Life Cycle Greenhouse Gas Emissions for Last-Mile Parcel Delivery by Automated Vehicles and Robots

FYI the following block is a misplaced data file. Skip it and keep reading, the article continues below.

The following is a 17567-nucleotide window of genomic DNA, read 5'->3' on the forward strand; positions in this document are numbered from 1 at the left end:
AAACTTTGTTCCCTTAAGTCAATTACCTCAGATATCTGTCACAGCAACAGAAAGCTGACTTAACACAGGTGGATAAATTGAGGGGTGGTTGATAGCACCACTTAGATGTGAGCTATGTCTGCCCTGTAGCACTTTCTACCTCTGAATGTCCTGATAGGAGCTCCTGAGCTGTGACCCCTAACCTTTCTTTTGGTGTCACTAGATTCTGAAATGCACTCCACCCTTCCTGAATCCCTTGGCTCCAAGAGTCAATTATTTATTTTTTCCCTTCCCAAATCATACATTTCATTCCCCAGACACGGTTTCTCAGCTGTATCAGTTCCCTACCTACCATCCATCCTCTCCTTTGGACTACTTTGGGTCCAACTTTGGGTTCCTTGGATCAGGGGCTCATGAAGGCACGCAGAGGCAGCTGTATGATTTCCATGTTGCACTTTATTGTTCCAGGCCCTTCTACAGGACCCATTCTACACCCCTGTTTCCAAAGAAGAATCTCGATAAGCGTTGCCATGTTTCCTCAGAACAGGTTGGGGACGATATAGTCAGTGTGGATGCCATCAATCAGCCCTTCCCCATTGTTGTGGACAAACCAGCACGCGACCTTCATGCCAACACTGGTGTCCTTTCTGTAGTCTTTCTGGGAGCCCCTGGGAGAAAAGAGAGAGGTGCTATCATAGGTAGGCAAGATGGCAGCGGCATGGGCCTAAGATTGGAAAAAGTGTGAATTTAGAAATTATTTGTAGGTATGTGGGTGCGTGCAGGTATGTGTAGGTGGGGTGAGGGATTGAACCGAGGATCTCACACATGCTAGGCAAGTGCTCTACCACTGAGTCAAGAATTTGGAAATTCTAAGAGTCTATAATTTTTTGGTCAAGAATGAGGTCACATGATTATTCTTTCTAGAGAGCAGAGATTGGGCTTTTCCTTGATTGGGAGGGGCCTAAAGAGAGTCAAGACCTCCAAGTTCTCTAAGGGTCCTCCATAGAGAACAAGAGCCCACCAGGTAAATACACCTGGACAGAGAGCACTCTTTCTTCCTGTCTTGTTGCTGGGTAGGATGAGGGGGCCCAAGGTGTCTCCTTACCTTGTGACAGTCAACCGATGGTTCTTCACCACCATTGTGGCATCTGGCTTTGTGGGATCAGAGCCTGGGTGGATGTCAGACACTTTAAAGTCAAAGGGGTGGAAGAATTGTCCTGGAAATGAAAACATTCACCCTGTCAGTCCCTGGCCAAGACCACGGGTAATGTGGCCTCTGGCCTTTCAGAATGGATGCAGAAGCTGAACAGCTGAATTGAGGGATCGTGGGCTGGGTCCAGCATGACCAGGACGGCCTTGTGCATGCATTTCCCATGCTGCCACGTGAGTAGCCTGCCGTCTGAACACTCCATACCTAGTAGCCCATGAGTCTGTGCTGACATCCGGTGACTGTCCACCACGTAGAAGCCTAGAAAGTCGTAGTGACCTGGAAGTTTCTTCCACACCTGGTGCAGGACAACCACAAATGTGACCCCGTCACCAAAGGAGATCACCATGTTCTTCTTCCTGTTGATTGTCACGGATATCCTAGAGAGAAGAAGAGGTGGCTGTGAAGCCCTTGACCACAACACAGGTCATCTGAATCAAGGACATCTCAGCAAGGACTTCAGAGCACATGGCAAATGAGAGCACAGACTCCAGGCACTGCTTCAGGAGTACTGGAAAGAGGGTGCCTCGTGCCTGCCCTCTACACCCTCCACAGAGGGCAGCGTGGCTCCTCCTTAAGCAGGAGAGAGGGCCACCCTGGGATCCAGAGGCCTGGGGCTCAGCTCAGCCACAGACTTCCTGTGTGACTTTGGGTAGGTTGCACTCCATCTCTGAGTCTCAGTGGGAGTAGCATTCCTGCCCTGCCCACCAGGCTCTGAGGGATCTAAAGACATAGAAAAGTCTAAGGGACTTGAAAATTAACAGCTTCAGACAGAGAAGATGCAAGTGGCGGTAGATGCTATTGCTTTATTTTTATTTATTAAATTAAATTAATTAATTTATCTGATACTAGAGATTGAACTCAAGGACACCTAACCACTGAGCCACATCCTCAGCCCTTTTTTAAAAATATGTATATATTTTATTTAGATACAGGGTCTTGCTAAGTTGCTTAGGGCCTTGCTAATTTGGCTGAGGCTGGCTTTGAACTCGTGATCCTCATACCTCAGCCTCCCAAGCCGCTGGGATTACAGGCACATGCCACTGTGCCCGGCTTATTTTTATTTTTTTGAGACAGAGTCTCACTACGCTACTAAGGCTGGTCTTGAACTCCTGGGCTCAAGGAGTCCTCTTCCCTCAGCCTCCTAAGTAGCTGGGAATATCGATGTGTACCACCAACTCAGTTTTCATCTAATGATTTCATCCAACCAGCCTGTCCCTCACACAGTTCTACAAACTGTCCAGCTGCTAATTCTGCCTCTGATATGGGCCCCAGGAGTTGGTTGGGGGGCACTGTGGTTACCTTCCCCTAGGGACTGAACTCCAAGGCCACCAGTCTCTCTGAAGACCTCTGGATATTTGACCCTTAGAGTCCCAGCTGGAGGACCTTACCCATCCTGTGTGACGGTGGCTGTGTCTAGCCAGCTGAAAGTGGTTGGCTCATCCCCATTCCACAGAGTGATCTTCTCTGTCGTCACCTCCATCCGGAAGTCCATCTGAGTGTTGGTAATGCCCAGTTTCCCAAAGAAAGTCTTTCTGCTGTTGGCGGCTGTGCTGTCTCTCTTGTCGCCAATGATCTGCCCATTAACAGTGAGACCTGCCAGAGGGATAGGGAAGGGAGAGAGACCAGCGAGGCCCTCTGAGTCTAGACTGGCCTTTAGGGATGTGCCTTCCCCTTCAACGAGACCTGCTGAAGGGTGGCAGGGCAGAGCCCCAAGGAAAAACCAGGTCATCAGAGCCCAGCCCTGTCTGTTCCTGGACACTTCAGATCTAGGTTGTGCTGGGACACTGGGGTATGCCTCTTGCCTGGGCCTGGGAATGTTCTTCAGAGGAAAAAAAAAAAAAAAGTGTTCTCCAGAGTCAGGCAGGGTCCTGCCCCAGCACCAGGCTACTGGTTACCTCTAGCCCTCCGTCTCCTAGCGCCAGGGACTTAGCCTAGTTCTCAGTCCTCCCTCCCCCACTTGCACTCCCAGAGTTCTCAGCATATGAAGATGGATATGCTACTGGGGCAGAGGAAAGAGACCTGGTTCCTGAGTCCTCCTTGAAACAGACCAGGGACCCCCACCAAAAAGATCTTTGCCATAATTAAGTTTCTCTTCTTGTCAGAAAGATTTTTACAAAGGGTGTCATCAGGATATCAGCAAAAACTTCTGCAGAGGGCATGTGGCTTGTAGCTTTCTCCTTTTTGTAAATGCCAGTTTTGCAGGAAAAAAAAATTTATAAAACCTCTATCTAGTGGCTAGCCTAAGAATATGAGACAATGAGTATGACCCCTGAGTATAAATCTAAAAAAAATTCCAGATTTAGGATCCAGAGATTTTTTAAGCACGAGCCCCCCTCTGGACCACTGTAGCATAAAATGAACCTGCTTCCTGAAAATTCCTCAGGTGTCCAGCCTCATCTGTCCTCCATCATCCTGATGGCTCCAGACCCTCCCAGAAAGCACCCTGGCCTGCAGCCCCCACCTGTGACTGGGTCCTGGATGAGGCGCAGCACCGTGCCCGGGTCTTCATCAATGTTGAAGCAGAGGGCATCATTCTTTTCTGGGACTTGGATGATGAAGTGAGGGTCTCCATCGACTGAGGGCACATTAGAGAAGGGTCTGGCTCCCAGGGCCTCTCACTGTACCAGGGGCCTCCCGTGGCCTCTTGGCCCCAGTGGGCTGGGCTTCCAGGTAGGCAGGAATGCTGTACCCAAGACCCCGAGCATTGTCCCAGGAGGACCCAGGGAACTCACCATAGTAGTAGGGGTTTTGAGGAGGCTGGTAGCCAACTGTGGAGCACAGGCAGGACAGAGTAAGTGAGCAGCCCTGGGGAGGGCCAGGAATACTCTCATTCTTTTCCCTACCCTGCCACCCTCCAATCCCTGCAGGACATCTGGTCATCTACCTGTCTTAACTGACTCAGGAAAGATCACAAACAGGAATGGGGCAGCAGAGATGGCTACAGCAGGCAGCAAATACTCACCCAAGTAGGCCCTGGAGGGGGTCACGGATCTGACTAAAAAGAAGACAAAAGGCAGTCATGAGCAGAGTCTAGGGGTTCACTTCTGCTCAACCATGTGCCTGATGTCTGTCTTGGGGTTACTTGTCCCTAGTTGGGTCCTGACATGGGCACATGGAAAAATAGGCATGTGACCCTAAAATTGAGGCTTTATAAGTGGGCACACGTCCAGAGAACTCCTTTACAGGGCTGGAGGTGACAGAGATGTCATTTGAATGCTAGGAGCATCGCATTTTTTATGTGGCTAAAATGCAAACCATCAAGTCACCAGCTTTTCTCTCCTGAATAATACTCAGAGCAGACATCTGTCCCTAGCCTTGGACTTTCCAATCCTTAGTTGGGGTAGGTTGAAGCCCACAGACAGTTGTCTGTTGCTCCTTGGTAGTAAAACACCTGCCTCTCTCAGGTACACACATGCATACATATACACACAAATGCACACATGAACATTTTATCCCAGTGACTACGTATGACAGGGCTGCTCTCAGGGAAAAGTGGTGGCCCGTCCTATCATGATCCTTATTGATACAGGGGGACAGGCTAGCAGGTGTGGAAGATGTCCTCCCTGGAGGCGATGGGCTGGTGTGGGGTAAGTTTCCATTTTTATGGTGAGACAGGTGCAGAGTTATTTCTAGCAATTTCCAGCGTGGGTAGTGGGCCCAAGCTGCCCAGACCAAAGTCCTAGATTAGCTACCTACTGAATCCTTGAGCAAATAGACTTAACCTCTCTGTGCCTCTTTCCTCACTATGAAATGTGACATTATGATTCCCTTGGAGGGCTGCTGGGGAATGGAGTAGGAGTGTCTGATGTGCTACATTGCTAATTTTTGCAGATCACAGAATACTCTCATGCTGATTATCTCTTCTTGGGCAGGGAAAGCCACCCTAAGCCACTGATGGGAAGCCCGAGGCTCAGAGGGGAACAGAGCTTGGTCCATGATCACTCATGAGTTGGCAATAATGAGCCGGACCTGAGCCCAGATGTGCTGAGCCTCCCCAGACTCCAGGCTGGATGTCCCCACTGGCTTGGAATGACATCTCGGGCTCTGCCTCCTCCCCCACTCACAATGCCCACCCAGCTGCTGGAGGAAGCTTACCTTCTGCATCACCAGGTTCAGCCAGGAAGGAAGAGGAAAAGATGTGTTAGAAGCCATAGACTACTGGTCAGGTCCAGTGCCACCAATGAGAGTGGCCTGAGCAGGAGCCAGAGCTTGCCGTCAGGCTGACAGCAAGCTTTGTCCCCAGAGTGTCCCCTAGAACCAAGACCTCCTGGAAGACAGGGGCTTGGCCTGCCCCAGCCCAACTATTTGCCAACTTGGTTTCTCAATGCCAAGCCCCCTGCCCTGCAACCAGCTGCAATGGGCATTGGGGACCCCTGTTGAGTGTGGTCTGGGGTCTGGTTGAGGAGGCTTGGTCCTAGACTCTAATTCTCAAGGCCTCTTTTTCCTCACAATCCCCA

Increased E-commerce and demand for contactless delivery during the COVID-19 pandemic have fueled interest in robotic package delivery. We evaluate life cycle greenhouse gas (GHG) emissions for automated suburban ground delivery systems consisting of a vehicle (last-mile) and a robot (final-50-feet). Small and large cargo vans (125 and 350 cubic feet; V125 and V350) with an internal combustion engine (ICEV) and battery electric (BEV) powertrains were assessed for three delivery scenarios: (i) conventional, human-driven vehicle with human delivery; (ii) partially automated, human-driven vehicle with robot delivery; and (iii) fully automated, connected automated vehicle (CAV) with robot delivery. The robot’s contribution to life cycle GHG emissions is small (2–6%). Compared to the conventional scenario, full automation results in similar GHG emissions for the V350-ICEV but 10% higher for the V125-BEV. Conventional delivery with a V125-BEV provides the lowest GHG emissions, 167 g CO2e/package, while partially automated delivery with a V350-ICEV generates the most at 486 g CO2e/package. Fuel economy and delivery density are key parameters, and electrification of the vehicle and carbon intensity of the electricity have a large impact. CAV power requirements and efficiency benefits largely offset each other, and automation has a moderate impact on life cycle GHG emissions.


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